What happens when hearts become spare parts?
- 18 April 2013
- Magazine issue 2913. Subscribe and save
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Lab-grown organs could be a boon for those on transplant waiting lists – but they also raise ethical questions
THE first heart transplant, back in 1967, was as shocking to some people as it was wondrous to others. The use of parts from one person to heal another – especially culturally resonant parts from dead donors – was a viscerally unsettling prospect.
Today, most of us consider a transplant to be a boon, albeit one that can only be granted to a limited number of people. Despite concerted efforts to increase the supply of donor organs, waiting lists are still lengthy in many places. What a further boon it would be, then, if we could make as many organs as we needed.
In this respect, the successful implantation of a lab-grown kidney in a rat this week is good news. Researchers are working hard to make the same techniques work with other organs – and in humans (see "Lab-grown kidney blazes trail for bespoke donor organs").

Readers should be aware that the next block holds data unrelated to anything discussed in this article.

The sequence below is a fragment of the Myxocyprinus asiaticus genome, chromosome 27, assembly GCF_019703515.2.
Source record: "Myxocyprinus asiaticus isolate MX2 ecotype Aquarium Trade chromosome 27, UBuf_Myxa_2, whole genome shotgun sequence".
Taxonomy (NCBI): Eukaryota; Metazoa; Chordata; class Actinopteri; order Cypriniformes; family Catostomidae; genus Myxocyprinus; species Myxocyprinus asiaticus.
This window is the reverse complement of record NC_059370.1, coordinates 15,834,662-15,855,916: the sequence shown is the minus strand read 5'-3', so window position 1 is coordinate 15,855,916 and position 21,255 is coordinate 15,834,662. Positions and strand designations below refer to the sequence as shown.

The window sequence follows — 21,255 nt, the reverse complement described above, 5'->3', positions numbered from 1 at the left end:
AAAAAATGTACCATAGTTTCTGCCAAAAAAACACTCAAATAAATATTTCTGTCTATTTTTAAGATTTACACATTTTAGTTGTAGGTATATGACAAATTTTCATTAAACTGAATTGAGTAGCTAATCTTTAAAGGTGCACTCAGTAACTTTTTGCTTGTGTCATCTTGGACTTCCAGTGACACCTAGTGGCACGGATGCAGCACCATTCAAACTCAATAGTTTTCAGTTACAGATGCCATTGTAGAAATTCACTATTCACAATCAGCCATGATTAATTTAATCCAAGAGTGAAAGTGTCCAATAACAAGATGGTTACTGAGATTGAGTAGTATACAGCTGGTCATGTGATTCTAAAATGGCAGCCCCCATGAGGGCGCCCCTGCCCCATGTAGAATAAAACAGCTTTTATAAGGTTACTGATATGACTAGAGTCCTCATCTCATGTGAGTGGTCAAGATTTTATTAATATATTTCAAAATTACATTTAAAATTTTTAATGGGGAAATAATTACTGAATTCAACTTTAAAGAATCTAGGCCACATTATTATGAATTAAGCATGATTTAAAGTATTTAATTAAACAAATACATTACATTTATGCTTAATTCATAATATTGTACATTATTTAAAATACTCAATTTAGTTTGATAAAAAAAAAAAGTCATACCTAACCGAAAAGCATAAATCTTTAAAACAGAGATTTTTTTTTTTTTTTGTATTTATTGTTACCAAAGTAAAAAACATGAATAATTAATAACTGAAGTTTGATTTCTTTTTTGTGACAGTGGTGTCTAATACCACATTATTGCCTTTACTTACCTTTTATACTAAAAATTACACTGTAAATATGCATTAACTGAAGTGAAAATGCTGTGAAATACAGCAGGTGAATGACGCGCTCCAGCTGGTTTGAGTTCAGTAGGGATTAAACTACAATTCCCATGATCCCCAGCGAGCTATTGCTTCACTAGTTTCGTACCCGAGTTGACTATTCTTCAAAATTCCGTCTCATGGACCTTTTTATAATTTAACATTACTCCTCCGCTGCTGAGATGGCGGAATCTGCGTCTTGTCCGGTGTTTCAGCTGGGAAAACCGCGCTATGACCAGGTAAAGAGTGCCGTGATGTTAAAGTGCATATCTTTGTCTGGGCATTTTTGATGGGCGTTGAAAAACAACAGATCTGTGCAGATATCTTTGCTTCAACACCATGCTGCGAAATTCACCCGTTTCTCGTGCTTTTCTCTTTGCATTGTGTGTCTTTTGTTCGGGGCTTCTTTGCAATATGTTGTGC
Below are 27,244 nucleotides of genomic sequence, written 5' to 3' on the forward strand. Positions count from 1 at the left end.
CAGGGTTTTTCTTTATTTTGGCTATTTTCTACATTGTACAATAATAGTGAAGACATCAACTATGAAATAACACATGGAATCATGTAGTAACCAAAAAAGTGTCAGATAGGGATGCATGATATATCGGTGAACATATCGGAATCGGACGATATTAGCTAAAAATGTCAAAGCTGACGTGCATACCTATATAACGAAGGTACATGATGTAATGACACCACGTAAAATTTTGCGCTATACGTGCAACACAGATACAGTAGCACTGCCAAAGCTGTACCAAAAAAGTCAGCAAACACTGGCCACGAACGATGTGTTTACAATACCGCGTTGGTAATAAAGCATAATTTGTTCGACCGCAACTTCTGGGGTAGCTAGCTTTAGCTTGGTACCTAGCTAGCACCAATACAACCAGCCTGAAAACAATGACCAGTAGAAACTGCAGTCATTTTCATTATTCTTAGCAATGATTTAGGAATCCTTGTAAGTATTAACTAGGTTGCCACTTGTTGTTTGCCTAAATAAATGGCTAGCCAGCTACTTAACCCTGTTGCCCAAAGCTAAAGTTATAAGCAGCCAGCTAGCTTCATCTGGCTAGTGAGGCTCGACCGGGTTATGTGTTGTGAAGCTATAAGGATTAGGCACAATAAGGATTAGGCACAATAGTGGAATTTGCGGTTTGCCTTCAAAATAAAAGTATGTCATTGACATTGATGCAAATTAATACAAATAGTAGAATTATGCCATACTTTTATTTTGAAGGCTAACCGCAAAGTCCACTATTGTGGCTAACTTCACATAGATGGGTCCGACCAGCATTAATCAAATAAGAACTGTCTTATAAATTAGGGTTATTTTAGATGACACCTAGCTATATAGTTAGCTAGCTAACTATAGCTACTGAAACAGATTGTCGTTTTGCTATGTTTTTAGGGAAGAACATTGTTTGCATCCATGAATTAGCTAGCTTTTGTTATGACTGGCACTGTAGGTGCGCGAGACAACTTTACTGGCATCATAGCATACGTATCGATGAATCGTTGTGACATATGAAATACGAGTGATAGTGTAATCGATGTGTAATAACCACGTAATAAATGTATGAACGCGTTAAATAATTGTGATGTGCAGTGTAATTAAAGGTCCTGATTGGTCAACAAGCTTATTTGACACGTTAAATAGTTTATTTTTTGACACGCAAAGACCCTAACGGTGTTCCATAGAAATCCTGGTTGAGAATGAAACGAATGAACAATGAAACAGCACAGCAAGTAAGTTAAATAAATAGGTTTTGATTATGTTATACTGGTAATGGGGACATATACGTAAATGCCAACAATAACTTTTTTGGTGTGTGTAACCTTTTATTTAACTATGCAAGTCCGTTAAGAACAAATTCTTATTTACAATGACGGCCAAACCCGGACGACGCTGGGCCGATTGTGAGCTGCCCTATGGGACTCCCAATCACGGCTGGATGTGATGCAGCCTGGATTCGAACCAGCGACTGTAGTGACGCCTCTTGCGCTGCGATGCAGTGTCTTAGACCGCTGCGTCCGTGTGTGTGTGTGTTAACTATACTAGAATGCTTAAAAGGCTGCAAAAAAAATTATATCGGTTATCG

Even if all goes smoothly, it will be a long time before we take the first step: renewing donated organs that would otherwise go to waste because they are unsuitable for would-be recipients or in poor condition. These organs could be made viable by stripping them of donor cells, then recoating them with a patient's own.
This will not in itself solve the organ shortage. In the US, for example, around 18 per cent of donated kidneys go unused. Adding these to the 18,000 transplants conducted each year won't eliminate the 100,000-strong waiting list, although it will save many lives.
There is an alternative, albeit more distant. We could harvest organs from animals (most likely pigs) which can be stripped and then "humanised". If it works, this could let us meet the demand for organs in its entirety.
Would patients, and society, accept this? Almost 20 years ago, a front cover of asked: "Will a pig's heart end up in you?" That question remains open, as direct transplantation of major organs across species boundaries still hasn't been made to work.
But millions of people today do have body parts derived from pigs, such as heart valves and hernia patches. Pragmatism has won out over squeamishness, and acceptance will probably keep growing. The time may well come when the transplant of an animal's heart, too, seems more wondrous than shocking.
boon1.something to be thankful for; blessing; benefit.2.something that is asked; a favor sought.
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